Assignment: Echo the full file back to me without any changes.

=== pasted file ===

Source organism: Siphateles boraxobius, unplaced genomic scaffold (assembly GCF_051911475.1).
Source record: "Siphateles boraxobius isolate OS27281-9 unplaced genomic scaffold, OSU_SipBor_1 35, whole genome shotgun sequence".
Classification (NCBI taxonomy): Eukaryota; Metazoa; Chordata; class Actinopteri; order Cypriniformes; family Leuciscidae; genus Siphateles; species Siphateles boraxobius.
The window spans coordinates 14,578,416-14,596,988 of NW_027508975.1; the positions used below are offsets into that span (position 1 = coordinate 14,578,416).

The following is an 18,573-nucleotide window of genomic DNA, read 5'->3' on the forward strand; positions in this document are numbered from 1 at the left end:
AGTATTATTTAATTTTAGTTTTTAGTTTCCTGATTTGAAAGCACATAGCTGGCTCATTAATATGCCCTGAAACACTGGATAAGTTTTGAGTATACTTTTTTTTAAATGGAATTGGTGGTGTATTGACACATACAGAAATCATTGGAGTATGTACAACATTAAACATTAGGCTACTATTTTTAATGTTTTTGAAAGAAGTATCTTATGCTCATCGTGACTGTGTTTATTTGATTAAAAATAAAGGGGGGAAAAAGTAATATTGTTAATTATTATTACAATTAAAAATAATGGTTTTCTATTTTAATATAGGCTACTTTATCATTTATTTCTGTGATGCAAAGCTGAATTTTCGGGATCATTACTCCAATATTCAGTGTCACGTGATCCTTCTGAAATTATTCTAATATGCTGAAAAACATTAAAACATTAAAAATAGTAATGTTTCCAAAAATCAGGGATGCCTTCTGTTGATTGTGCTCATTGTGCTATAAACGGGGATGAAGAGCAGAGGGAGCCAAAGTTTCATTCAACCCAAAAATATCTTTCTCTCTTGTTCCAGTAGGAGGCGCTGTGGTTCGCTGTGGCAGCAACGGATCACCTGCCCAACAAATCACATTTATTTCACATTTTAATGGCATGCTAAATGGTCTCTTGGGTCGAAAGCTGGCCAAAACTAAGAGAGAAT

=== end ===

Source organism: Siphateles boraxobius, unplaced genomic scaffold (assembly GCF_051911475.1).
Source record: "Siphateles boraxobius isolate OS27281-9 unplaced genomic scaffold, OSU_SipBor_1 35, whole genome shotgun sequence".
Classification (NCBI taxonomy): Eukaryota; Metazoa; Chordata; class Actinopteri; order Cypriniformes; family Leuciscidae; genus Siphateles; species Siphateles boraxobius.
The window spans coordinates 14,578,416-14,596,988 of NW_027508975.1; the positions used below are offsets into that span (position 1 = coordinate 14,578,416).

The following is an 18,573-nucleotide window of genomic DNA, read 5'->3' on the forward strand; positions in this document are numbered from 1 at the left end:
AGTATTATTTAATTTTAGTTTTTAGTTTCCTGATTTGAAAGCACATAGCTGGCTCATTAATATGCCCTGAAACACTGGATAAGTTTTGAGTATACTTTTTTTTAAATGGAATTGGTGGTGTATTGACACATACAGAAATCATTGGAGTATGTACAACATTAAACATTAGGCTACTATTTTTAATGTTTTTGAAAGAAGTATCTTATGCTCATCGTGACTGTGTTTATTTGATTAAAAATAAAGGGGGGAAAAAGTAATATTGTTAATTATTATTACAATTAAAAATAATGGTTTTCTATTTTAATATAGGCTACTTTATCATTTATTTCTGTGATGCAAAGCTGAATTTTCGGGATCATTACTCCAATATTCAGTGTCACGTGATCCTTCTGAAATTATTCTAATATGCTGAAAAACATTAAAACATTAAAAATAGTAATGTTTCCAAAAATCAGGGATGCCTTCTGTTGATTGTGCTCATTGTGCTATAAACGGGGATGAAGAGCAGAGGGAGCCAAAGTTTCATTCAACCCAAAAATATCTTTCTCTCTTGTTCCAGTAGGAGGCGCTGTGGTTCGCTGTGGCAGCAACGGATCACCTGCCCAACAAATCACATTTATTTCACATTTTAATGGCATGCTAAATGGTCTCTTGGGTCGAAAGCTGGCCAAAACTAAGAGAGAAT